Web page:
Working Hour

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Hours of Work, Overtime & Rest Days
Part IV of the Employment Act & Section 33 are applicable only to: * Workmen earning not more than $4,500 basic monthly salaries; and * Other employees earning not more than $2,000 basic monthly salaries (excluding, overtime, bonus, Annual Wage Supplement, productivity incentives and allowances). * Definition of terms

* Contractual hours of work
* Maximum working hours
* Break time
* Overtime Allowance
* Rest Days

Definition of terms
* A “week” refers to a continuous period of seven days commencing on Monday and ending on Sunday. * An employee's “hours of work” is the period during which the employee is expected to carry out the duties assigned by his/her employer. It does not include any intervals allowed for rest, tea breaks and meals.

Maximum working hours
An employee is not allowed to work for more than 12 hours within a day except in the following circumstances: a. Accident or threat of accident;
b. Work that is essential to:
i. the life of the community;
ii. national defence; or
iii. security;
c. Urgent work to be done to machinery or plant; or
d. An interruption of work which was impossible to foresee. An employee can be required to work up to 12 hours a day if the employee gives his consent in writing, after the provisions of Sections 38 and 40 of the Employment Act have been clearly explained to him. He must be informed of the daily working hours, the number of working days in each week and the weekly rest day.

Employers that require their employees to work more than 12 hours (maximum 14 hours) a day are required under section 40 of the Employment Act, to apply for overtime exemption from the Ministry of Manpower. (Download the application form for overtime exemption for work more than 12 hours a day) Break time

An employee is generally not required to work more than six consecutive hours without a break. However, if the nature of work is such that it must be carried on continuously, an employee may be required to work eight hours continuously. In such an instance, a break or breaks must be given so that the employee can have his/her meal(s). The duration of the break(s) should be no less than 45 minutes.

Normal hours of work
An employee covered by Part IV of the Employment Act is not required under his/her contract of service to work more than eight hours in a day or 44 hours in a week. * The limit of eight hours per day may be exceeded when an employee is not required to work more than five days a week. However, he/she is not required to work for more than nine hours per day or 44 hours in a week. * If the number of hours worked is less than 44 hours every alternate week, the limit of 44 hours a week may be exceeded in the other week. However, this must be stated in the contract of service and is subject to a maximum of 48 hours in one week or 88 hours in any continuous two week period. A shift worker is allowed to work up to 12 hours a day, provided that the average working hours each week do not exceed 44 over a continuous three week period. If the employee's rest day falls on a day other than a Sunday, the employer is required to prepare a monthly roster and inform him of his rest days for the month at the beginning of each month.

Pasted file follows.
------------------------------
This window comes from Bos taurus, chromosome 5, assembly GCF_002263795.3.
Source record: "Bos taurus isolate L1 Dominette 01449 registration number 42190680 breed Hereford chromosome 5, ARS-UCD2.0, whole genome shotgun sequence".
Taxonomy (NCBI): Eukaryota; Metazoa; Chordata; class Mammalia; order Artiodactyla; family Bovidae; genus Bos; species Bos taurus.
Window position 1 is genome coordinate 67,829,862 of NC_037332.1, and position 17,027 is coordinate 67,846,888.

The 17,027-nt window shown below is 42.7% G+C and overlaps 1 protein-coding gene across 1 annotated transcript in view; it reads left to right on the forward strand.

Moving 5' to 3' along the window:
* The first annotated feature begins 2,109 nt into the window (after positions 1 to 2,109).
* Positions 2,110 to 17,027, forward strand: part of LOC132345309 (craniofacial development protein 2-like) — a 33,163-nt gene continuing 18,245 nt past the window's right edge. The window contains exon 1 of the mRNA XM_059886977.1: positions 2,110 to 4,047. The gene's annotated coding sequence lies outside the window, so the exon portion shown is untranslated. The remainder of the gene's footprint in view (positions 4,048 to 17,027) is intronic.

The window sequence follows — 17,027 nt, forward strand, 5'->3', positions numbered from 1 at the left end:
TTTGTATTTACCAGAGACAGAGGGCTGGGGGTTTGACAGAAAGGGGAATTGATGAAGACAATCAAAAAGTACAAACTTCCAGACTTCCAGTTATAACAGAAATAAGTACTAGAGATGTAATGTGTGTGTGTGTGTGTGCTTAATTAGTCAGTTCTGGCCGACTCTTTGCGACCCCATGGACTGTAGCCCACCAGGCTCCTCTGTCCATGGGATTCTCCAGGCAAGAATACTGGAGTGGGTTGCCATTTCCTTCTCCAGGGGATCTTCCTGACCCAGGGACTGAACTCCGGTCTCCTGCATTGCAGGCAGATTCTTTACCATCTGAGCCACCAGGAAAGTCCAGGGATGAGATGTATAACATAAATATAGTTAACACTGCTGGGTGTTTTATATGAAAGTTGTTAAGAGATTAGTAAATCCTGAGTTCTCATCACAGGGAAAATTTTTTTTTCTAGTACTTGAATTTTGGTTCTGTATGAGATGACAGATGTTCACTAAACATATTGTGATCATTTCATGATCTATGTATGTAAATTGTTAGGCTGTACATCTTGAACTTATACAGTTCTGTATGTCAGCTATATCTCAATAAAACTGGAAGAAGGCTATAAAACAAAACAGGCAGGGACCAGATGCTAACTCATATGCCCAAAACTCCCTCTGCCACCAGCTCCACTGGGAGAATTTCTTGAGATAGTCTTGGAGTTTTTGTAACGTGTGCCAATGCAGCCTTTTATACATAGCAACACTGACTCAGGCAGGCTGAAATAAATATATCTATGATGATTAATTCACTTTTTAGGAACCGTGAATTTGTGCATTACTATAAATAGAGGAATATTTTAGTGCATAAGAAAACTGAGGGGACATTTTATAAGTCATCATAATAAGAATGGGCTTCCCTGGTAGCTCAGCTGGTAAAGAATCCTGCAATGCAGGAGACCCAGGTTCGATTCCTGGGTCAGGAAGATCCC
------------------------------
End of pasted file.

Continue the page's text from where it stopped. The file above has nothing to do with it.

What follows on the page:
Overtime allowance
Overtime allowance is payable if the employee is required by the employer to work above the limit of working hours specified above. All work in excess of the normal hours of work (excluding break time) is considered as overtime work. An employee must be paid no less than 1.5 times his/her hourly basic rate of pay for overtime. Payment for overtime work must be made within 14 days after the last day of the salary period. For a monthly-rated employee. His hourly basic rate of pay is computed as follows: 12 x Monthly Basic Rate of Pay

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52 x 44|

For a daily-rated employee,...
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